of two nautical miles a rifle shell was thrown at the Seneca
, which fell astern; another, a heavy smooth-bore, fired at the Pembina
fell far short.
On the 15th of December Commander Drayton
crossed the North Edisto Bar
. An earthwork was seen on the west side facing the bar, and shells were thrown into it without a reply.
The works proved to be two abandoned redoubts for five guns each, connected by a long curtain, and protected in the rear by a double fence of thick plank, with earth between, and loopholed.
The guns and platforms had been removed.
The Seneca proceeded several miles up the river, when on all sides cotton-houses and outbuildings were set on fire.
Many of these fires were miles in the interior, and were known only by the dense volumes of white smoke rising above the pine forests that outlined the horizon.
Their property was far beyond the reach of molestation, even had a design existed.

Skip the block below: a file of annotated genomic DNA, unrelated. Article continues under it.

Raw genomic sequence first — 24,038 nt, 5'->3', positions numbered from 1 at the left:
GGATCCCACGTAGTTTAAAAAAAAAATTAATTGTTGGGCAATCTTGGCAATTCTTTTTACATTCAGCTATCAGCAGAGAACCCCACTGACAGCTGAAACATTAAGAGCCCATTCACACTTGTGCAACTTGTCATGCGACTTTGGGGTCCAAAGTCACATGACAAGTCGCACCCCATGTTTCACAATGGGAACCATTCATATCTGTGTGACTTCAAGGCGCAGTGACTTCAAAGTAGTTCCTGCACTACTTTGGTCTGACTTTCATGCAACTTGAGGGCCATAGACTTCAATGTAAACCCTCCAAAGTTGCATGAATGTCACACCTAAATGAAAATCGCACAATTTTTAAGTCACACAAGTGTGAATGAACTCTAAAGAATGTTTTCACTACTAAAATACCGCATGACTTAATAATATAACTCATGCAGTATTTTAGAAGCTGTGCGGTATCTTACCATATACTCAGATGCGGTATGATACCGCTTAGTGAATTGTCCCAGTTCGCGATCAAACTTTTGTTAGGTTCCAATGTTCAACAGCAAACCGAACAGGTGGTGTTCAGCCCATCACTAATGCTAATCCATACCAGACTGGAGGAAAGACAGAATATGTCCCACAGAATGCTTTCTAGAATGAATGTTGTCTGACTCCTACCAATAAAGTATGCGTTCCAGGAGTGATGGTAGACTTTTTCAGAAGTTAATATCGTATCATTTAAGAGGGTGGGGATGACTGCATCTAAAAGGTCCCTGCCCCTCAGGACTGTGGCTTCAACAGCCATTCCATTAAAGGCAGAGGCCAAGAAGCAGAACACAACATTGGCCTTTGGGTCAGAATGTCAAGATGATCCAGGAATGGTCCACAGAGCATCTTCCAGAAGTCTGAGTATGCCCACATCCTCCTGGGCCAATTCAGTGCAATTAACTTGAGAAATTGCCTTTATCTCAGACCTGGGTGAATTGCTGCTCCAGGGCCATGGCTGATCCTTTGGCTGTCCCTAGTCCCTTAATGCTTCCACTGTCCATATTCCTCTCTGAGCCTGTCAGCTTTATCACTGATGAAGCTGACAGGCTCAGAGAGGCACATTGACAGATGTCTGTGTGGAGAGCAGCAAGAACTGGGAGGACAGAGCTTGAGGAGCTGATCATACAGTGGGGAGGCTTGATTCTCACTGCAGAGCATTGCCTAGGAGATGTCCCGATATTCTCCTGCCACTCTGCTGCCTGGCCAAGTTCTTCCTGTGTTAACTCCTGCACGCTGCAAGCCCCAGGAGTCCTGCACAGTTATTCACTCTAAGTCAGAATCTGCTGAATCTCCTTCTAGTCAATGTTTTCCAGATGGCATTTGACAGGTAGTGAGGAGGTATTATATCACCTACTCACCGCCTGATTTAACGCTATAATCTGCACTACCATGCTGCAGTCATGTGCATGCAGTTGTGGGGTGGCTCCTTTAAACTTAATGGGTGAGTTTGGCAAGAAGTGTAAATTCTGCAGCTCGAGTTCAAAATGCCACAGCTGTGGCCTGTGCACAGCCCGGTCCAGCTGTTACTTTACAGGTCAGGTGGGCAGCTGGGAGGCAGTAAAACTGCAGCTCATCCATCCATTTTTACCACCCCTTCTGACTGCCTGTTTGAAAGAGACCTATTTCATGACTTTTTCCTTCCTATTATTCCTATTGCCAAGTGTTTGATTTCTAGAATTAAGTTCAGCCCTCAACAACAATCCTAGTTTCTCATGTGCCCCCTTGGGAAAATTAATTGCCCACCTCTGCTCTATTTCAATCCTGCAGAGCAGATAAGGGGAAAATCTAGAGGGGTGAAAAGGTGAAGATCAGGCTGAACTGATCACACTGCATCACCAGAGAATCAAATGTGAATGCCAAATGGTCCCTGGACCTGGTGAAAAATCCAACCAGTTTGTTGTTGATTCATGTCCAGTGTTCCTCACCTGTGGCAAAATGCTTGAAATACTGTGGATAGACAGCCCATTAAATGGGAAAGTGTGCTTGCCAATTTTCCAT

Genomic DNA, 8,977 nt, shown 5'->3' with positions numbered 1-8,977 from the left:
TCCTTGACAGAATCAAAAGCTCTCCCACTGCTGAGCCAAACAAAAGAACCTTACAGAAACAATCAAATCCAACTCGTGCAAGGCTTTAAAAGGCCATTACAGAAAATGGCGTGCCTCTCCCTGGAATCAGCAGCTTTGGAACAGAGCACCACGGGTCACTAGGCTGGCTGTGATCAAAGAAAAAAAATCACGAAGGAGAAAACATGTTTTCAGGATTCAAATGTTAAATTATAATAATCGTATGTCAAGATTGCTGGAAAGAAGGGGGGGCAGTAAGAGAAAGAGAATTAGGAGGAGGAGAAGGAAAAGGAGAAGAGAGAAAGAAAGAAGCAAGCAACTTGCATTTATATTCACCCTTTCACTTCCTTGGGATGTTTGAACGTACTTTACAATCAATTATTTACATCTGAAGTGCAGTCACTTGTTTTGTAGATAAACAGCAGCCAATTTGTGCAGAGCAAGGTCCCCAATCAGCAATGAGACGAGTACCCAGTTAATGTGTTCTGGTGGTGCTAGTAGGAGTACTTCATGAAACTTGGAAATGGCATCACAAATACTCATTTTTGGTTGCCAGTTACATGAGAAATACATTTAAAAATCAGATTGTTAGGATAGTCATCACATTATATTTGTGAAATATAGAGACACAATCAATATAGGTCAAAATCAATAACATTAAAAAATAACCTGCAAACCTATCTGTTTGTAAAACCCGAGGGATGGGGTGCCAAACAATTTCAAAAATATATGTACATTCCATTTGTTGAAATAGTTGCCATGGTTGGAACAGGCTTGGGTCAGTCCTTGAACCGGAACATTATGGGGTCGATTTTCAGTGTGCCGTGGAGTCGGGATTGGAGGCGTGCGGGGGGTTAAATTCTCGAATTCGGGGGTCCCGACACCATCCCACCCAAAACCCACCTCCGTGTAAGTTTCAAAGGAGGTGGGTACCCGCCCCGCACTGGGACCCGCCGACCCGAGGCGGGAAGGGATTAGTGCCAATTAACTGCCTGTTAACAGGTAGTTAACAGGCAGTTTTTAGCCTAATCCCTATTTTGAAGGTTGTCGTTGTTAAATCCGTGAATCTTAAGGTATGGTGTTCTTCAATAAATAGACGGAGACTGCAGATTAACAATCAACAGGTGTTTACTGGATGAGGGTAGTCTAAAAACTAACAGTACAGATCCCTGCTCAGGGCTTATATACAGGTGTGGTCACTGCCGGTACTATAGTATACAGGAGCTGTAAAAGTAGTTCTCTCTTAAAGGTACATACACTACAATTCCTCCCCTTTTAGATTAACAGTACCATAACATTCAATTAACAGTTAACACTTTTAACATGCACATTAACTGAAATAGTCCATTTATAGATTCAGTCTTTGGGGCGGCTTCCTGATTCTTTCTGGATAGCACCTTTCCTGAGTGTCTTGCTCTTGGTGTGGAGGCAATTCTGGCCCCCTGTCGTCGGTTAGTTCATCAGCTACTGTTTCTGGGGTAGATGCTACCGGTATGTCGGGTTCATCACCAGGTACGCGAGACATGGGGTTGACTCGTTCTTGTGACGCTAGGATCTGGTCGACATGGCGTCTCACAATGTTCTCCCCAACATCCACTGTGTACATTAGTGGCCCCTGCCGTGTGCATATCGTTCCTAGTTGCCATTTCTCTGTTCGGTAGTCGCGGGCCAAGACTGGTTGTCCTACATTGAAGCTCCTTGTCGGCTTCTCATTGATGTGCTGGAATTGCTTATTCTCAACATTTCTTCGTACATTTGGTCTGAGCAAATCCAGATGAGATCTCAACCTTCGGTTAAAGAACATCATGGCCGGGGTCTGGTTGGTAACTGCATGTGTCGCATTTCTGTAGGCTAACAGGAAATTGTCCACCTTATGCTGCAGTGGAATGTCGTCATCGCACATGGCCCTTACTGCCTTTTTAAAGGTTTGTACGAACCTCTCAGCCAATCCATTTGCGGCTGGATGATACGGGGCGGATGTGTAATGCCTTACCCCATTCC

Such conduct indicated the actual insanity that reigned among the inhabitants in the region, and the terror inspired by the bombardment of the forts at Port Royal
Escaped slaves reported a Confederate force of 500 men at Rockville
, a handsome-looking village on a bluff about three miles distant. Captain Drayton
determined to pay them a visit at daylight and went on board of the Vixen
for that purpose, taking with him marines and armed boat crews from the Pawnee
and the Seneca
got aground in the creek, which prevented her reaching the town until 8 A. M. of the 18th. Fifty men were landed, there being no sign of life on the wharf.
On reaching the town large numbers of the blacks were found pillaging commissary stores.
A deserted encampment was found one mile from the water, the troops having left when they saw the vessels entering